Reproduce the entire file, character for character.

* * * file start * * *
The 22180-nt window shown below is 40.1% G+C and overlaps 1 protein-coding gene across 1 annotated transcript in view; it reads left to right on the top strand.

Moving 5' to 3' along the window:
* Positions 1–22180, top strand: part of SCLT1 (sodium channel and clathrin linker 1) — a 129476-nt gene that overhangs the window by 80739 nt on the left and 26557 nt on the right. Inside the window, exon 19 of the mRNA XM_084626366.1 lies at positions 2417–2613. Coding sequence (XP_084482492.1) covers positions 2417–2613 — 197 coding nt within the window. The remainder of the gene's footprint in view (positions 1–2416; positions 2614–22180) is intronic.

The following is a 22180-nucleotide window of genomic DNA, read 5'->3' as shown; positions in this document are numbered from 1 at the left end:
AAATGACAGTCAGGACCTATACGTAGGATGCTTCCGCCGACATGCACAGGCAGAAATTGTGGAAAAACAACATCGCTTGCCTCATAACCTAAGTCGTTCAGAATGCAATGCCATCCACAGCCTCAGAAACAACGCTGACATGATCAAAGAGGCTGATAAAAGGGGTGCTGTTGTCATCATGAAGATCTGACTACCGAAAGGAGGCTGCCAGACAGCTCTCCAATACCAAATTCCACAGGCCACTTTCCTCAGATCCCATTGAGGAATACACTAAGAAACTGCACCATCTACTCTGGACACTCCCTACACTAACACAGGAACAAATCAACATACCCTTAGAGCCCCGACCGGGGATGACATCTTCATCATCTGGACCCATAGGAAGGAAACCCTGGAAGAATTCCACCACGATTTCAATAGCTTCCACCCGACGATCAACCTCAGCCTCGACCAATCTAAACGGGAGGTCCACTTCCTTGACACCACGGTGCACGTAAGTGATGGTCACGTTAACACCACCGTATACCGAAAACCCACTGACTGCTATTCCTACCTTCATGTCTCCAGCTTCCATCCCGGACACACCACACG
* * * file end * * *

The 22180-nt window shown below is 40.1% G+C and overlaps 1 protein-coding gene across 1 annotated transcript in view; it reads left to right on the top strand.

Moving 5' to 3' along the window:
* Positions 1–22180, top strand: part of SCLT1 (sodium channel and clathrin linker 1) — a 129476-nt gene that overhangs the window by 80739 nt on the left and 26557 nt on the right. Inside the window, exon 19 of the mRNA XM_084626366.1 lies at positions 2417–2613. Coding sequence (XP_084482492.1) covers positions 2417–2613 — 197 coding nt within the window. The remainder of the gene's footprint in view (positions 1–2416; positions 2614–22180) is intronic.

The following is a 22180-nucleotide window of genomic DNA, read 5'->3' as shown; positions in this document are numbered from 1 at the left end:
AAATGACAGTCAGGACCTATACGTAGGATGCTTCCGCCGACATGCACAGGCAGAAATTGTGGAAAAACAACATCGCTTGCCTCATAACCTAAGTCGTTCAGAATGCAATGCCATCCACAGCCTCAGAAACAACGCTGACATGATCAAAGAGGCTGATAAAAGGGGTGCTGTTGTCATCATGAAGATCTGACTACCGAAAGGAGGCTGCCAGACAGCTCTCCAATACCAAATTCCACAGGCCACTTTCCTCAGATCCCATTGAGGAATACACTAAGAAACTGCACCATCTACTCTGGACACTCCCTACACTAACACAGGAACAAATCAACATACCCTTAGAGCCCCGACCGGGGATGACATCTTCATCATCTGGACCCATAGGAAGGAAACCCTGGAAGAATTCCACCACGATTTCAATAGCTTCCACCCGACGATCAACCTCAGCCTCGACCAATCTAAACGGGAGGTCCACTTCCTTGACACCACGGTGCACGTAAGTGATGGTCACGTTAACACCACCGTATACCGAAAACCCACTGACTGCTATTCCTACCTTCATGTCTCCAGCTTCCATCCCGGACACACCACACG